After spending endless hours at the library for that MBA and thousands upon thousands of dollars at law school, nobody really wants to make their foray back into the real world thinking that they just wasted their time and money obtaining an extra degree.
But as a recent article published on the Harvard Business Review (HBR) Blog Network says, for many students graduating this month, this is the harsh reality of a "useless degree".
In her post on Harvard Business Review's website titled "How to Brand a 'Useless' Degree", Dorie Clark (author of Reinventing You: Define Your Brand, Imagine Your Future) offers recent grads a few pieces of advice on how they can use their educational prowess to their advantage? even when the path to success seems a little rocky.
1. Identify Your Skills
The curse of pursuing higher education is that you probably don't have much experience to pad your resume. Luckily, you do have the education and skills from that education at your disposal. It's not necessarily about applying what you learned in school directly to your potential career, as much as it is applying the skills that you developed. Things like time management, written communication expertise, and public speaking are all very valuable skills for any profession that you may have picked up along the way in earning that master's degree.
2. Focus on Your Uniqueness
As Clark says, "You're never going to win the argument that you're better qualified than someone who has studied a relevant business discipline -- so don't even try. You're differently qualified, and your unique perspective may be just what the company needs to move to the next level." In fact, some business journals are even reporting an uptick in the number of liberal arts majors being recruited into Fortune 500 companies. Companies looking to pool a diverse staff will be excited that you want to offer your unique skills to their firm.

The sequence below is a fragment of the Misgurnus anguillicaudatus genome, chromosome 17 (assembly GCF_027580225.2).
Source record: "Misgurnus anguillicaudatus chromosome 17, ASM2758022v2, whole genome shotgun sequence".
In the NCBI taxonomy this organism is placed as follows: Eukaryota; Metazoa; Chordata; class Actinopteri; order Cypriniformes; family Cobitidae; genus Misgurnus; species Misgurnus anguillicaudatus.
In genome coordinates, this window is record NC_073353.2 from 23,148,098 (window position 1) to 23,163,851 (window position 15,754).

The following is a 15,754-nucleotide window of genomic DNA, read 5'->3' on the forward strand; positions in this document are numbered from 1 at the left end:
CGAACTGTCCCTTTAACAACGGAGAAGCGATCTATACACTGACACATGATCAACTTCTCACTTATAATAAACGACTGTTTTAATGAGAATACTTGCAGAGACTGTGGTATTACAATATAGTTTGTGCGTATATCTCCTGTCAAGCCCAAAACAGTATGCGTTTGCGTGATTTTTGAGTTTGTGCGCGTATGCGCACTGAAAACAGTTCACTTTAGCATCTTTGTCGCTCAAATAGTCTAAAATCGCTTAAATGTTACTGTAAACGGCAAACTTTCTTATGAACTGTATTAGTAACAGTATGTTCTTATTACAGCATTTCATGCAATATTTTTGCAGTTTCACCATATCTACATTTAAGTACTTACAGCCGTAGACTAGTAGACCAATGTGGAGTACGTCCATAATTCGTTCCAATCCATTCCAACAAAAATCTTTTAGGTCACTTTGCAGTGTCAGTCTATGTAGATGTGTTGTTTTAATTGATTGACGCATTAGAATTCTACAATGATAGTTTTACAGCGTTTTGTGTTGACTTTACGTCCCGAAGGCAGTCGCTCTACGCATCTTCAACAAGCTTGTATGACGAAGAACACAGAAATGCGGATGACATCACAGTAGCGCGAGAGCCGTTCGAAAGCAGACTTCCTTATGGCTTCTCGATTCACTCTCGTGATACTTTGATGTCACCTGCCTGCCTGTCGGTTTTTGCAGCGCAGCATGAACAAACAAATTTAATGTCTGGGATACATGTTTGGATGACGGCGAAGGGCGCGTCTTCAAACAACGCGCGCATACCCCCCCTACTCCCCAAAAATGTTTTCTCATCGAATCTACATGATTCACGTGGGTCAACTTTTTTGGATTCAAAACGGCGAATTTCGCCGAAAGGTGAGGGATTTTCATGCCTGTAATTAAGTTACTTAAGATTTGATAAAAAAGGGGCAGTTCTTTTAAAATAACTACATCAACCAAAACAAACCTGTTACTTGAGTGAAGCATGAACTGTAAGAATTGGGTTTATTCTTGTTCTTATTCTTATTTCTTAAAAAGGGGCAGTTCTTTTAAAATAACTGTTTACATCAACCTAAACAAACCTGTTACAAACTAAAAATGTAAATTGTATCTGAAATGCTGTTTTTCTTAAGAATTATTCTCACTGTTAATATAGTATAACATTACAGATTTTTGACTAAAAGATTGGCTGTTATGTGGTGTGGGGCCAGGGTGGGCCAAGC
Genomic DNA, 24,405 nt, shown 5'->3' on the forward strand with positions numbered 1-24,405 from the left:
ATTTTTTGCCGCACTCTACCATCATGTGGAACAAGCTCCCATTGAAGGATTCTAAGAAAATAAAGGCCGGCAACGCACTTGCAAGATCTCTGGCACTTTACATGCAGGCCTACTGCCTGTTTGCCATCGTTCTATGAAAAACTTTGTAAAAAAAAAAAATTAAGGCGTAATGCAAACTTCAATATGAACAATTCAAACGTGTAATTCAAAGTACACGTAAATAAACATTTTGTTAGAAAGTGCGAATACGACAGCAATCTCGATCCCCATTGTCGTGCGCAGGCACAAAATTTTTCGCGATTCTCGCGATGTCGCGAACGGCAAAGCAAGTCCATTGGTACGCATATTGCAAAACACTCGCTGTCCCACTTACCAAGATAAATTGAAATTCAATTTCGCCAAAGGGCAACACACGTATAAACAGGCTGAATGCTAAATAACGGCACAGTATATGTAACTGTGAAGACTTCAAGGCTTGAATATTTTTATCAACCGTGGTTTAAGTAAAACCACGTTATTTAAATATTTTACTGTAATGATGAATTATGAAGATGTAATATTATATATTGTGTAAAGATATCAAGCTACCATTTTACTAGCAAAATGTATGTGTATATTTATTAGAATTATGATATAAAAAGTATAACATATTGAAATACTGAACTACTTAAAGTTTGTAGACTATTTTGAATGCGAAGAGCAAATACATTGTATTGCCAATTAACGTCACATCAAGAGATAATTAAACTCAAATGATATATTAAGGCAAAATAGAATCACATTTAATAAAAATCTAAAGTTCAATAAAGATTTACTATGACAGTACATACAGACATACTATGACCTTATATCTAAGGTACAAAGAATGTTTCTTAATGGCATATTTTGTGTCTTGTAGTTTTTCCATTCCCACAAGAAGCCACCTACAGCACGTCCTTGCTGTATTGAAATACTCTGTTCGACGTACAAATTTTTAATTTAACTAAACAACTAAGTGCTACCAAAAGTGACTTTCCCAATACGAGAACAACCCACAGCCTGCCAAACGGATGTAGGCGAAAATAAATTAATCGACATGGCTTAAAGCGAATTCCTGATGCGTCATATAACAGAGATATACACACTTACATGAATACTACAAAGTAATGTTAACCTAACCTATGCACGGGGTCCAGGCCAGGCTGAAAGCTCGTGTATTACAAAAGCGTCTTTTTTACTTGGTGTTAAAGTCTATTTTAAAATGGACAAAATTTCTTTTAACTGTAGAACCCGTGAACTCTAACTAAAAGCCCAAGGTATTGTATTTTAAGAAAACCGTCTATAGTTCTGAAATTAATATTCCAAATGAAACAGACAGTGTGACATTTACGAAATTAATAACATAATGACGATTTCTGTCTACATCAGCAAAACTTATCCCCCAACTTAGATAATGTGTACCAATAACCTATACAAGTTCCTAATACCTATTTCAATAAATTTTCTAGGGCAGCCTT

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3. Play-Up ALL Work Experience
Even if you haven't had a relevant internship or job in your industry yet, focus on playing up whatever work experience you do have. Regardless of how meaningless you might think the summer you spent as a nanny or those long afternoons working as a writing tutor on your campus might be, these jobs may be credentials that can serve to impress potential employers. Just remember, it's all about how you market your experiences.
4. Network, Network, Network
As Clark notes, "In a world where business is driven by personal connections, it's been a powerful vehicle to engage deeply with others." You can never underestimate the power of a personal connection or relationship. Take advantage of every opportunity to meet and connect with new people.
After all, you never know who will help you finally land that dream job.